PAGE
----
Long-term capital assets are those assets that are held by an individual for a period of 3 years or more. Profits from such assets fall under capital gains and the income is taxable in nature when the asset is transferred, exchanged, or sold. The tax on the profits gained from long-term capital assets is known as long-term capital gains tax. However, the finance ministry of India allows certain specified government entities to issue bonds that are exempt from such taxes.
The income from long-term capital gains is taxed at 20% but you can save on the taxes by investing the gains in government specified bonds for at least 5 years as mentioned under section 54EC of the Income Tax Act of India, 1961. Recently, the finance ministry approved Power Finance Corporation (PFC) for issuing bonds that are redeemable after 5 years and are tax exempt in nature.
Long-term capital assets
According to section 2(14) of the Income Tax Act, 1961, capital assets refer to any property in possession of the taxpayer. The assets include properties like land, buildings, jewellery, shares, debentures, etc. Short-term capital assets and long-term capital assets are differentiated on the basis of their possession period. If the asset is held for less than 3 years, it becomes a short-term asset. If the asset has been held for 3 years or more, it becomes a long-term asset. In the case of shares, if it is held for at least 12 months, it is considered as a long-term asset.
Section 54EC of the Income Tax Act of India, 1961
Under section 54EC, taxpayers can claim exemptions on their long-term gains if they invest the profits into long-term specified assets within 6 months of the transfer. If the asset is transferred or modified into money before 5 years from the date of investing, the exempted gain will be treated as capital gain of that year. Capital gains are calculated as a part of the yearly income and are taxable in nature.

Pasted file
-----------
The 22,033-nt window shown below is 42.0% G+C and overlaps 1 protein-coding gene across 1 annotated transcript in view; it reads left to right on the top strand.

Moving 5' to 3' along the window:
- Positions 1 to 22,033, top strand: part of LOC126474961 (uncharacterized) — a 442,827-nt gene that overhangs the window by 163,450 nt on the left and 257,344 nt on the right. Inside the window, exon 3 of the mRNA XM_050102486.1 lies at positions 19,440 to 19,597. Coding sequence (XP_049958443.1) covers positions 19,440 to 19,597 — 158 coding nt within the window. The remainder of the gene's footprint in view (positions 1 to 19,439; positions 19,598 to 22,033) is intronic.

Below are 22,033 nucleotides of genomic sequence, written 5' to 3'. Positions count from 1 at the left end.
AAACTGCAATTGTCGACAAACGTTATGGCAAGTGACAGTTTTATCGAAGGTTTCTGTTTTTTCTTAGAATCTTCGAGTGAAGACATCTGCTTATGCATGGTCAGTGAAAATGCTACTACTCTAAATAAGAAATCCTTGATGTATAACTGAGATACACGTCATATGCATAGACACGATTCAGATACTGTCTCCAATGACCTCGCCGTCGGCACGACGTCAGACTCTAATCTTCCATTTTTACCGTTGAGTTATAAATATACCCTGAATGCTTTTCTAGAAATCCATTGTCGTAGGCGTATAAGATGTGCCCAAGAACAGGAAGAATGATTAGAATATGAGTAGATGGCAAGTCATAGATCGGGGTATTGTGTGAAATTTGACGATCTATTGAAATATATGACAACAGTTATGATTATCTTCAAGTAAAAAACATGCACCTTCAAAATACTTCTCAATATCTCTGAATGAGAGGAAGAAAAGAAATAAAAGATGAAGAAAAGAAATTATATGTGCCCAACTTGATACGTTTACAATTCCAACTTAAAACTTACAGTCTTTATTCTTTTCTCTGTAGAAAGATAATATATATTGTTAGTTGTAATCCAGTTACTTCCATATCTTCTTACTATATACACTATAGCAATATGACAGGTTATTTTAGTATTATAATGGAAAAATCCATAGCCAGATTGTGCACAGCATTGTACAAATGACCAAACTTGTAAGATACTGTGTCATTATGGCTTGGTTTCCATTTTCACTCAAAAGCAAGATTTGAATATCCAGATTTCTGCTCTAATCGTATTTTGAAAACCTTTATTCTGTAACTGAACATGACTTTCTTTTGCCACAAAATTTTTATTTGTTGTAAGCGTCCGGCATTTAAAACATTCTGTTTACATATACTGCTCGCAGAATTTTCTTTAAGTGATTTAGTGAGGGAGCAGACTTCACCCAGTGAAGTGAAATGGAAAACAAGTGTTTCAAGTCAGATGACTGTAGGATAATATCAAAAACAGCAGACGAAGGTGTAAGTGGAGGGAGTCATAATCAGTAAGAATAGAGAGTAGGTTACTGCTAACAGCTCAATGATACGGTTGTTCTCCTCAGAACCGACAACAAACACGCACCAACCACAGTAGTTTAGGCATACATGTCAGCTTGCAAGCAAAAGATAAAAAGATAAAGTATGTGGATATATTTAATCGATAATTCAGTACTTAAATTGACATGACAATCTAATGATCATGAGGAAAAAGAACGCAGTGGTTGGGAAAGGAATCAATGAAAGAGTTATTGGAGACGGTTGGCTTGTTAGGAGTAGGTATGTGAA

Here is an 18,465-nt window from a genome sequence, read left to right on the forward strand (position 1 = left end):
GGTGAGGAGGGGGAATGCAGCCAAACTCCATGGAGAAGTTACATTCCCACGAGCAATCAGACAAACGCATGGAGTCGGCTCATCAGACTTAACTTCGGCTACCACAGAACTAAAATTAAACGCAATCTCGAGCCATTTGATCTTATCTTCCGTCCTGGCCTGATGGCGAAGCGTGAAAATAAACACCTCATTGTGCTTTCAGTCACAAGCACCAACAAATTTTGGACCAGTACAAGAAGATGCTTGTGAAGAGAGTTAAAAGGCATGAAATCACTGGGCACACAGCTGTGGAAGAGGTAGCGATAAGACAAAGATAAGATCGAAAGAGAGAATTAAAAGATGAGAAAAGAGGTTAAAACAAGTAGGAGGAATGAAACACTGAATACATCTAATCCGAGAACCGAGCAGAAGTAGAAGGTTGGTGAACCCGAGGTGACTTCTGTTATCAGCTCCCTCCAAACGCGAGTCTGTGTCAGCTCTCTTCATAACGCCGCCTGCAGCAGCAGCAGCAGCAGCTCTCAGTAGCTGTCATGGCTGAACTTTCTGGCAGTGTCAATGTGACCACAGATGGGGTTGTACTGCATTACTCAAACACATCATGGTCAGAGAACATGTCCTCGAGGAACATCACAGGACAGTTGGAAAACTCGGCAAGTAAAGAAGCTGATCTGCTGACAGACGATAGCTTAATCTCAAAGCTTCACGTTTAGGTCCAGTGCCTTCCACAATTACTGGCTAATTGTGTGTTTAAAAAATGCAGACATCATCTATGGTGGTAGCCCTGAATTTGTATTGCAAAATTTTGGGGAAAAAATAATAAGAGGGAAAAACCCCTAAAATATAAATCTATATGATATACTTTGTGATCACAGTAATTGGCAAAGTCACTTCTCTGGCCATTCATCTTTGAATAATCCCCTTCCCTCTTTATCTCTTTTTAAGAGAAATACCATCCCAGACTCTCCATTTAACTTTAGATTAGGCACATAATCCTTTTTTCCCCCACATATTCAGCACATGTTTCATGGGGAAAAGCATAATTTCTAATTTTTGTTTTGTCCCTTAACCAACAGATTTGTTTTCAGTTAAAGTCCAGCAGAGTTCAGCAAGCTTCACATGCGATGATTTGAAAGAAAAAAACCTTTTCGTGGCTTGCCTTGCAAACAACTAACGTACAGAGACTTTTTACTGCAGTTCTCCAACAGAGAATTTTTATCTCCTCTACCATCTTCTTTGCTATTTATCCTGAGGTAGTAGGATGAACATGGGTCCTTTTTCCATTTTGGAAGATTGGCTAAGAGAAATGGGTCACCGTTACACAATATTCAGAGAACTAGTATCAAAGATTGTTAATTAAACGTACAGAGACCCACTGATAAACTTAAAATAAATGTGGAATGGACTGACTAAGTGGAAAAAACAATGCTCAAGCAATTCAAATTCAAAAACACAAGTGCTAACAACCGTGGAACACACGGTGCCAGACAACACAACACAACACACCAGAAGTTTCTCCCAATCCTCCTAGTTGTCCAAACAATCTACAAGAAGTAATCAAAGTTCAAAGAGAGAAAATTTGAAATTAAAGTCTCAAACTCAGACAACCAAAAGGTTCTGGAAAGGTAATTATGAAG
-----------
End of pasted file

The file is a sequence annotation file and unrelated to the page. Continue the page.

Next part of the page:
Even if you take any loan or advance against the security of such kinds of bonds, it is considered as converting the assets into money. In such cases, the assets are again computed in the yearly income and taxed accordingly.
Features of section 54EC
Mentioned below are some significant features of section 54EC:
- An exemption is available under this section only if the capital gains are transferred.
- The capital gain should be invested in the specified asset within 6 months of making the profit.
- An exemption can only be claimed if the gains are invested in a long-term specified asset.
- The long-term assets should be held for a minimum of 5 years.
- Taxpayers can’t claim exemptions under section 80C if a claim has already been made for section 54EC.
Long-Term Specified Assets
You can claim a tax exemption under section 54EC if you invest in specified long-term assets for at least 5 years. An investment of Rs.50 lakh is allowed on such bonds. Mentioned below are the specified assets you can invest in:
- Bonds issued by Power Finance Corporation.
- Bonds issued by NHAI
- Bonds issued by National Bank for Agri Rural Development.
- Bonds issued by the Rural Electrification Corporation.
- Bonds issued by the Indian Railways Finance Corporation.
You can save yourself from paying the hefty tax amount by investing in long-term specified assets however, timely investment is key for claiming exemptions. Even after investing your capital gains in the specified assets, it is advisable to hold the assets for at least 5 years as transferring it before the stipulated period will lead to the previously exempted gains being counted in your annual income.
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